The BIMA Summer Sizzler is the must-attend networking event for marketing and media professionals.
5:30pm - 8:30pm
Museum of Science
The Fierce Urgency of Now Festival brings Boston’s diverse young professionals together with business leaders, organizations and their peers to build connection, advance careers and ignite positive change.
This is an opportunity to meet the Chamber staff as you learn how to leverage your Chamber benefits effectively to meet your goals through our offerings.
2:00pm - 3:30pm
Greater Boston Chamber of Commerce
Our Boston’s Future Leaders (BFL) program provides emerging leaders with a socially conscious and civically engaged leadership toolkit, as well as the opportunity to apply their knowledge through experiential assignments.
We are now recruiting for our 2022 fall DEI cohort! We hope you’ll join us in our mission to increase DEI fluency and change in the Boston business community – starting with you.
Our Women’s Leadership Program enables you to take your leadership to the next level by arming you with the most in-demand leadership toolkit.
Our Economic Inclusion Committee provides strategic support around research, policies, and programs that are focused on building equal opportunity.
We are developing an ecosystem of corporations and partners with the influence and buying power to transform economic inclusion for minority business enterprises (MBEs).
City Awake empowers young professionals in a variety of ways that encourages these rising leaders to stay invested in the region’s future success.
BIMA (the Boston Interactive Media Association) serves a vibrant community of like-minded professionals from agencies, brands, publishers, and ad-tech companies with business interests in the New England market.
For more than 25 years, the Chamber’s Women’s Network has connected female professionals of all background and career levels. Today, our Women’s Network is the largest in New England, strengthening the professional networks of women each year.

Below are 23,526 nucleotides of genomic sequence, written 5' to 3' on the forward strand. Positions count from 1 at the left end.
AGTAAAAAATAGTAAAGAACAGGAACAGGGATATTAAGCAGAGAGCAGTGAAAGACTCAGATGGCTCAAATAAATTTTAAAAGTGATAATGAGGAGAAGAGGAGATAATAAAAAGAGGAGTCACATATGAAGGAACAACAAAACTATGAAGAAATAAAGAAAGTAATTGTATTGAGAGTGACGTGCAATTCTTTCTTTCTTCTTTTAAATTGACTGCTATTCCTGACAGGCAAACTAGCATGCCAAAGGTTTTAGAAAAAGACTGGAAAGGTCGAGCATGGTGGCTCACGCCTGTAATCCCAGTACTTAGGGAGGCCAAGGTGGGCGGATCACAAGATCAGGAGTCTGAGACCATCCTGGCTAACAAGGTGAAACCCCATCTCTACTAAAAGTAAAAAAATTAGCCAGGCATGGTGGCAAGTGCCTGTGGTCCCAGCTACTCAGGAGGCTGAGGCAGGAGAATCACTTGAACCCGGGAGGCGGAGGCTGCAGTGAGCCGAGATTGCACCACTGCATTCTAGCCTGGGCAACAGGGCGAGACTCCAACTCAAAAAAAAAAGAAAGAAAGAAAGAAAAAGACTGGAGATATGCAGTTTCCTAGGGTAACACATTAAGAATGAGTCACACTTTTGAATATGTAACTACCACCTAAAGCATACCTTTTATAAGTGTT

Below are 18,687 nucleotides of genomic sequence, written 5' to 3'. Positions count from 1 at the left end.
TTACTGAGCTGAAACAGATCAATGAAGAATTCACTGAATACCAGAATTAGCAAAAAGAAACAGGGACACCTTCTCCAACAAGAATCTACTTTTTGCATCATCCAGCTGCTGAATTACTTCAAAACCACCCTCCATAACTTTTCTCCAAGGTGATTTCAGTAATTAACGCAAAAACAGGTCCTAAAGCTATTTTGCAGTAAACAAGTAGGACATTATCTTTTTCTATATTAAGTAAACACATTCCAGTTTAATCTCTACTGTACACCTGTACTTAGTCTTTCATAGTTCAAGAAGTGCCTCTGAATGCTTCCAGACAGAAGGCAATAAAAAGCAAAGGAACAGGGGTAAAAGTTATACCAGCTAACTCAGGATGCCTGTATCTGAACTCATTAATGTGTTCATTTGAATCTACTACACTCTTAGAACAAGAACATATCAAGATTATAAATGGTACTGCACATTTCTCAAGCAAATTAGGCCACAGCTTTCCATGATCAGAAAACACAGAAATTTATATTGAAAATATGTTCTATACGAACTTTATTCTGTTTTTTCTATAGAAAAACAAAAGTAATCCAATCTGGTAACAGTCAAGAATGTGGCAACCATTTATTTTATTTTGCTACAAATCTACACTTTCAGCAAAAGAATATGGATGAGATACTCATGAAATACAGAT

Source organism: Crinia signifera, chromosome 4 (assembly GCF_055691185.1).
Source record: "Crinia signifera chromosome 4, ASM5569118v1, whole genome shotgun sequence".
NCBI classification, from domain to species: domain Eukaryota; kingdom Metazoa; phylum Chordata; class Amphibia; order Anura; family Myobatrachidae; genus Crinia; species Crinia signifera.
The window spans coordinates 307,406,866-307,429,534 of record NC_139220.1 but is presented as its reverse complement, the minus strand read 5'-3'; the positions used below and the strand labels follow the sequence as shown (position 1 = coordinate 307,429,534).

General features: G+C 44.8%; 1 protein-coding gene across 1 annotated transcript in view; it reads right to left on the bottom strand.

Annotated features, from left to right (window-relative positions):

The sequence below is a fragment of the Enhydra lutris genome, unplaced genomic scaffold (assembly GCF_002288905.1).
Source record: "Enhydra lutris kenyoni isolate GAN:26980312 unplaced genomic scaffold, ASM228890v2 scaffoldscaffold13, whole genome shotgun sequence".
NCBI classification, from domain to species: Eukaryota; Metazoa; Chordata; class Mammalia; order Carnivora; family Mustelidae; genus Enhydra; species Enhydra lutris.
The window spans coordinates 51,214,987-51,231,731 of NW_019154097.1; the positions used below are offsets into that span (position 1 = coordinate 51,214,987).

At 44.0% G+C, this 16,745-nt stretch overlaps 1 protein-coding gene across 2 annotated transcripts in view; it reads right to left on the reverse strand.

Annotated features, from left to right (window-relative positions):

Through MITX (the Massachusetts Innovation and Technology Exchange), we’re building valuable connections between the people and ideas behind technology and its impact on the future of customer experiences, all to create a community that’s finding tomorrow’s solutions together.
We support small business through public policy initiatives, events designed to connect small businesses in Greater Boston to their peers and established business leaders, professional development offerings, and free small business advising.
Explore our mission and values to better understand how we are leading the business community forward.
Our member directory is your resource to discover, connect, and engage with Boston’s businesses from every industry and sector.
July 22, 2021
The Chamber submitted testimony supporting provisions included in S. 2265 An Act creating a New Deal for Transportation in the Commonwealth. This bill restores two provisions adopted by the Legislature in last session’s transportation bond bill but were later vetoed by Governor Baker. The vetoes of the special commission on roadway and congestion pricing and the expansion of transportation network company (TNC) fees strip the state of powerful mechanisms to study, plan for, finance, and manage mobility once post-pandemic travel patterns take shape.
This bill wisely lengthens the term of the special commission, with a final recommendation filed with the Legislature no later than January 1, 2023. We have already seen congestion return to pracademic levels despite many continuing to work remotely, underscoring the need for a commission to review how we use and price transportation. While we do not yet fully understand what commuting will look like in a post-COVID world, we should be preparing the tools necessary to create and manage a 21st century transportation system.
In his veto earlier this year, Governor Baker commented that the impact of a congestion commission would be unduly borne by low-income commuters. This comment anticipates an outcome from the commission, despite no such outcome being guaranteed. Furthermore, the burden of funding transportation in Massachusetts is already unduly borne by transit riders, many of whom are low-income residents. Over the last 30 years MBTA fares have increased over 180 percent despite the gas tax increasing by only 14 percent. And, western Massachusetts and Metrowest residents are well aware of the inequity of tolls on I-90 while other parts of the state have no tolls. The commission could both address existing inequities and integrate equity into future planning.
One additional tool is changing the structure for fees on TNC trips. While commuting patterns will change to a degree, TNCs will continue to draw riders away from public transit and contribute to congestion, especially in urban areas. The state should structure these fees to incentivize shared transportation and distribute the revenue to invest in regional transportation authorities across the state. The Chamber also strongly supports an additional surcharge on luxury rides, which introduces a greater degree of equity to our transportation funding mechanisms.
Senior Director, Technology & Business Systems